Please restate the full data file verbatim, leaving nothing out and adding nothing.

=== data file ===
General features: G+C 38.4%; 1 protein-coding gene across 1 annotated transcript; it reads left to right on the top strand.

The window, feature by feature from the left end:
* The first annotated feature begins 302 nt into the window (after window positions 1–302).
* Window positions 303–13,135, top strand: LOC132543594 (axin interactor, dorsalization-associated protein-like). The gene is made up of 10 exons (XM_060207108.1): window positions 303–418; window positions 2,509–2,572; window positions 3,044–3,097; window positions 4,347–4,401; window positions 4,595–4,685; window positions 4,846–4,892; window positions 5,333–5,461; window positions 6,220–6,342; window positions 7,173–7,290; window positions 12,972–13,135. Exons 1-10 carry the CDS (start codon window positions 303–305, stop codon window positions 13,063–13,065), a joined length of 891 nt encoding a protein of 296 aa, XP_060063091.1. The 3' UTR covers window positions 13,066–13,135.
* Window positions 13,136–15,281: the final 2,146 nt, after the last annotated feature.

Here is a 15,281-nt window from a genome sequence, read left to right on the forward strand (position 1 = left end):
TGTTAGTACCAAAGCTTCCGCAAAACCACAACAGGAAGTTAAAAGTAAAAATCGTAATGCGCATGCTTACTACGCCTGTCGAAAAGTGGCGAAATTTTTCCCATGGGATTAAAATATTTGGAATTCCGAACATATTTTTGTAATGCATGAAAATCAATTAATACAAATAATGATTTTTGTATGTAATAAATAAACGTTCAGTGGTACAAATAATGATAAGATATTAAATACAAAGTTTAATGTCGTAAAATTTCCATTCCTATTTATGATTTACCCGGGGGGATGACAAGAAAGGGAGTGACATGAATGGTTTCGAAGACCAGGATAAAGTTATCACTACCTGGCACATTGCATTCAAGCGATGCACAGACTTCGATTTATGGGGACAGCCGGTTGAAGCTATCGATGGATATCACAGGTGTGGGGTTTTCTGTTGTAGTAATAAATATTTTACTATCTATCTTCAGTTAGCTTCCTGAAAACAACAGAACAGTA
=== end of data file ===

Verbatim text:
General features: G+C 38.4%; 1 protein-coding gene across 1 annotated transcript; it reads left to right on the top strand.

The window, feature by feature from the left end:
* The first annotated feature begins 302 nt into the window (after window positions 1–302).
* Window positions 303–13,135, top strand: LOC132543594 (axin interactor, dorsalization-associated protein-like). The gene is made up of 10 exons (XM_060207108.1): window positions 303–418; window positions 2,509–2,572; window positions 3,044–3,097; window positions 4,347–4,401; window positions 4,595–4,685; window positions 4,846–4,892; window positions 5,333–5,461; window positions 6,220–6,342; window positions 7,173–7,290; window positions 12,972–13,135. Exons 1-10 carry the CDS (start codon window positions 303–305, stop codon window positions 13,063–13,065), a joined length of 891 nt encoding a protein of 296 aa, XP_060063091.1. The 3' UTR covers window positions 13,066–13,135.
* Window positions 13,136–15,281: the final 2,146 nt, after the last annotated feature.

Here is a 15,281-nt window from a genome sequence, read left to right on the forward strand (position 1 = left end):
TGTTAGTACCAAAGCTTCCGCAAAACCACAACAGGAAGTTAAAAGTAAAAATCGTAATGCGCATGCTTACTACGCCTGTCGAAAAGTGGCGAAATTTTTCCCATGGGATTAAAATATTTGGAATTCCGAACATATTTTTGTAATGCATGAAAATCAATTAATACAAATAATGATTTTTGTATGTAATAAATAAACGTTCAGTGGTACAAATAATGATAAGATATTAAATACAAAGTTTAATGTCGTAAAATTTCCATTCCTATTTATGATTTACCCGGGGGGATGACAAGAAAGGGAGTGACATGAATGGTTTCGAAGACCAGGATAAAGTTATCACTACCTGGCACATTGCATTCAAGCGATGCACAGACTTCGATTTATGGGGACAGCCGGTTGAAGCTATCGATGGATATCACAGGTGTGGGGTTTTCTGTTGTAGTAATAAATATTTTACTATCTATCTTCAGTTAGCTTCCTGAAAACAACAGAACAGTA